Recommendation 1: Link the pension age to health expectancy

• The efficiency of NZS relies on the assumption that the pension age and actual retirement age are closely linked. But the pension age has not adjusted for people living longer and staying longer in the workforce.

• The pension age should rise, but a one-off rise that with a long lead-in time is likely to already be out of step with labour force trends by the time it is implemented.

• Linking the pension to health expectancy gives flexibility for future adjustments.

Recommendation 2: Index NZS to CPI only rather than both CPI and wages

• NZS is indexed to both inflation and the average ordinary time wage. Decoupling NZS from rises in wages is a way of ensuring productivity gains reduce the costs of NZS. The real purchasing power of NZS should remain the same while the real purchasing power of wages would increase.

• This report makes this recommendation with the assumption of continued real median wage growth, which is why this report also recommends focusing on productivity growth.

• Though the benefits of enhanced productivity growth will not be shared under this setting, it is down to value judgments to determine whether NZS should provide for these enhanced benefits or whether private savings should be expected to fill this gap.

Recommendation 3: Contributions to NZ Super Fund should not be at the expense of paying down debt

The Super Fund should not be relied on to reduce the future costs of NZS (it cannot do that), and contributions to the Fund should not come at the expense of paying down debt.

Recommendation 4: Productivity growth will make NZS – and everything else – more affordable

Faster rates of productivity growth relative to increases in the real interest cost of government borrowing can allow increased government spending without falling into a public debt spiral. Raising productivity growth is a way of making NZS (and everything else) more affordable, and gives future governments more options and flexibility to adjust to changing economic and political circumstances.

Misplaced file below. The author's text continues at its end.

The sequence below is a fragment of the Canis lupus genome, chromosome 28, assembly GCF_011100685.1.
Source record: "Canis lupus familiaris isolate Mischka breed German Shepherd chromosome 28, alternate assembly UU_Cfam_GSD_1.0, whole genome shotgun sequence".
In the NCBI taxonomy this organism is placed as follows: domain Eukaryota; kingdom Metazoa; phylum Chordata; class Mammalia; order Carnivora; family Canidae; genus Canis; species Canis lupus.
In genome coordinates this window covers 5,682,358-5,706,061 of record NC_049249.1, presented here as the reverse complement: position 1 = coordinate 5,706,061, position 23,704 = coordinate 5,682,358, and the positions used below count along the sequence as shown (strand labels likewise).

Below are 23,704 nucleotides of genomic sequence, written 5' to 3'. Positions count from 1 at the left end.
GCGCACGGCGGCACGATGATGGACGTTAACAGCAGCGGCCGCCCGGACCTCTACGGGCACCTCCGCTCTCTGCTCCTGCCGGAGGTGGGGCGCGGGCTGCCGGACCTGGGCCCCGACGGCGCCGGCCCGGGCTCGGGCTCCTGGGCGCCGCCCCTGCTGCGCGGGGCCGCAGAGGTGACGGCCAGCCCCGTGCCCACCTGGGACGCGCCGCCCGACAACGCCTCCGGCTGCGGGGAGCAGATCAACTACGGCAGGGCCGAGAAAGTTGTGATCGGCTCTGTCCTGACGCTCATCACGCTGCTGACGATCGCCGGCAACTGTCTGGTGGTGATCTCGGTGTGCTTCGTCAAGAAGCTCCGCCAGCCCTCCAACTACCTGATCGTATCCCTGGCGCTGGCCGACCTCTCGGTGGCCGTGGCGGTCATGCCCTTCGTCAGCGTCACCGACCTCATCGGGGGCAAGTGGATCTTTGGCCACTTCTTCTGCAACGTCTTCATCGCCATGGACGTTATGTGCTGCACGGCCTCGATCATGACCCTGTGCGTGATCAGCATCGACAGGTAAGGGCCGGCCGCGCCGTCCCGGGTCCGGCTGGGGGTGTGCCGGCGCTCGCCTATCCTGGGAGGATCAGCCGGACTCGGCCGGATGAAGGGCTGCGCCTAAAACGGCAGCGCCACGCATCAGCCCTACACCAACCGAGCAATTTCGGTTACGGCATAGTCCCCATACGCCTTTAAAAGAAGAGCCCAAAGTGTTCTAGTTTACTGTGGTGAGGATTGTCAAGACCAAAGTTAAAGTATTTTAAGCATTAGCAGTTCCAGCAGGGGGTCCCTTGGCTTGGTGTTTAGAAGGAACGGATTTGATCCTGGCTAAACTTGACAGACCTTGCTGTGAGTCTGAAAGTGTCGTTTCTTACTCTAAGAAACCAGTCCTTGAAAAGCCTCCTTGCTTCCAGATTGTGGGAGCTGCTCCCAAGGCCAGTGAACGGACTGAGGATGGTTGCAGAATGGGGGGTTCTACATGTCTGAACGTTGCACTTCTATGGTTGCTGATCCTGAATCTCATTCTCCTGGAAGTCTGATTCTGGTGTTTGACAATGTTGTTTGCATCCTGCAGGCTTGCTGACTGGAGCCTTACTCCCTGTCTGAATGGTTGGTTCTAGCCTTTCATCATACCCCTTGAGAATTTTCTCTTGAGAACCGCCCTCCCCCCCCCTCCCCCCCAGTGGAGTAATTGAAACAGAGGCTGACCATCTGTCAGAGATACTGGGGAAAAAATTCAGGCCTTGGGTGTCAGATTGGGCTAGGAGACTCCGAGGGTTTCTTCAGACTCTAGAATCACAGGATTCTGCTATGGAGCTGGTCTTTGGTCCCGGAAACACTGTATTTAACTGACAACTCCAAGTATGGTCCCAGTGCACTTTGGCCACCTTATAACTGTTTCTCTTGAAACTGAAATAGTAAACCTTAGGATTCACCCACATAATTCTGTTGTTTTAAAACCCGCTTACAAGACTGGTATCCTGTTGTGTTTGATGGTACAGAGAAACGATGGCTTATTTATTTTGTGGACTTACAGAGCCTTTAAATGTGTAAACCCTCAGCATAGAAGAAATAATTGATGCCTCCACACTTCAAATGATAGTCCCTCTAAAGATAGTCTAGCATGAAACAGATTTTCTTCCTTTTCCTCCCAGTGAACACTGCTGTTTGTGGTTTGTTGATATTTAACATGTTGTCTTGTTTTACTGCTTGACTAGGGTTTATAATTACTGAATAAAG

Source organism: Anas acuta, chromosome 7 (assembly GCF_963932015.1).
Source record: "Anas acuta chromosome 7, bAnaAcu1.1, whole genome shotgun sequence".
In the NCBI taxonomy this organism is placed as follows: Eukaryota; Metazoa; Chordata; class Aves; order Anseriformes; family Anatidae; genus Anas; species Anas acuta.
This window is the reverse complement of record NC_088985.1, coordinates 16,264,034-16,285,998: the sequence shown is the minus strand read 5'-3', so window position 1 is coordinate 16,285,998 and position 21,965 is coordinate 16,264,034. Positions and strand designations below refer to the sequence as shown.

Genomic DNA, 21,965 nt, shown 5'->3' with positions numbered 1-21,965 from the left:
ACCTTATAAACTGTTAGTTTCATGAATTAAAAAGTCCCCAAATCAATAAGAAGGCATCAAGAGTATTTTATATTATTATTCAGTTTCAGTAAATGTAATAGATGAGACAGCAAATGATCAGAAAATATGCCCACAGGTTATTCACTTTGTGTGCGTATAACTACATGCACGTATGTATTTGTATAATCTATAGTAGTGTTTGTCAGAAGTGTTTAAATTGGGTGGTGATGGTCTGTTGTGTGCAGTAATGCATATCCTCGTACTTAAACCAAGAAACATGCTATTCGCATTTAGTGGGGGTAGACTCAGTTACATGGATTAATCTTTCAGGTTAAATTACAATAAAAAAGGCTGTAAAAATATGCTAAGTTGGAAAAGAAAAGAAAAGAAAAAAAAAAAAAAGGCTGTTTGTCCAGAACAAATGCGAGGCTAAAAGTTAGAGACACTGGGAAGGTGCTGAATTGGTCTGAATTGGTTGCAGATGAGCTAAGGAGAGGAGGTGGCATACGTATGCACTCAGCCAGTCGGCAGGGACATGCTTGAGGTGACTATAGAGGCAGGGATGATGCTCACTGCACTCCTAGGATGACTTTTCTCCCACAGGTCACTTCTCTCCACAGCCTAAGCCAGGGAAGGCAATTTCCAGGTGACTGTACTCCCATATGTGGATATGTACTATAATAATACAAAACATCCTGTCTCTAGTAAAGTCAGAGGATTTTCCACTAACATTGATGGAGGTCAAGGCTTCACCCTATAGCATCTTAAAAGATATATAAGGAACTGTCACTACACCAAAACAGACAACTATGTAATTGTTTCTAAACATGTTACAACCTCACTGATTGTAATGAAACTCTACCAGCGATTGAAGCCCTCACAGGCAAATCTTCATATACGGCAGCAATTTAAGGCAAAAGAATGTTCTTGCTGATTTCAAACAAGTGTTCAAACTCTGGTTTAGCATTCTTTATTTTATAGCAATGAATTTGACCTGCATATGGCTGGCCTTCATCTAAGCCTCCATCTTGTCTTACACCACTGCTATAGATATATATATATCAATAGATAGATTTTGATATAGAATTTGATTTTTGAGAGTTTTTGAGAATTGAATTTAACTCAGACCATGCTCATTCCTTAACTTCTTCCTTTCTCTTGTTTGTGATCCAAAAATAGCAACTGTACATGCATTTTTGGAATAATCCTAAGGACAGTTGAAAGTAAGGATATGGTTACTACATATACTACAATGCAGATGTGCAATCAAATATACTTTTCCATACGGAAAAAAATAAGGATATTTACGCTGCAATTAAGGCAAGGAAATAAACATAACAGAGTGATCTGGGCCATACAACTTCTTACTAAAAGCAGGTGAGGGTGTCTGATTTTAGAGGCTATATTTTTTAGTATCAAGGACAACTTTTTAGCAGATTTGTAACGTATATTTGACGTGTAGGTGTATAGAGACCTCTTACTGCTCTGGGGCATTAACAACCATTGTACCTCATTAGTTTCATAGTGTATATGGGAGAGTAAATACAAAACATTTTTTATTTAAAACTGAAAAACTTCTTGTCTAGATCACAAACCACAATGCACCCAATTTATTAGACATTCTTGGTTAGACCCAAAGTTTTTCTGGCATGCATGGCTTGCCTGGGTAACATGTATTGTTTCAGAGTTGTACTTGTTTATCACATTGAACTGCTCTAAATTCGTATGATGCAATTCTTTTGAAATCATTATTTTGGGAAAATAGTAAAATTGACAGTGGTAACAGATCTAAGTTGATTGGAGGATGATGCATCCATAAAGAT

Not a new problem, not a bad problem

Since its inception, the New Zealand public have debated the purpose of the public pension and who should receive it.

Policies today cannot bind the taxpayers of 2060. Ultimately, the taxpayers of 2060 will vote on the pension system they prefer and can afford.

But signalling small changes that can make a measurable difference, and signalling these changes well in advance, increases the likelihood that the policies made today will stick.

Click here to download the two-page summary of Embracing a Super model: The superannuation sky is not falling.

About the author
Jenesa Jeram is a Research Fellow at The New Zealand Initiative focusing mainly on social issues, welfare and lifestyle regulations. Since starting at the Initiative as a research assistant in 2013, Jenesa has written and co-authored many reports on a range of topics. 

She has a Bachelor of Arts with first class Honours from the University of Otago, majoring in politics, philosophy 

NEW ZEALAND SUPERANNUATION

Retiring with dignity-see headline below

https://www.pressreader.com/new-zealand/new-zealand-listener/20181105/283107070023062. This was the best I could find re a link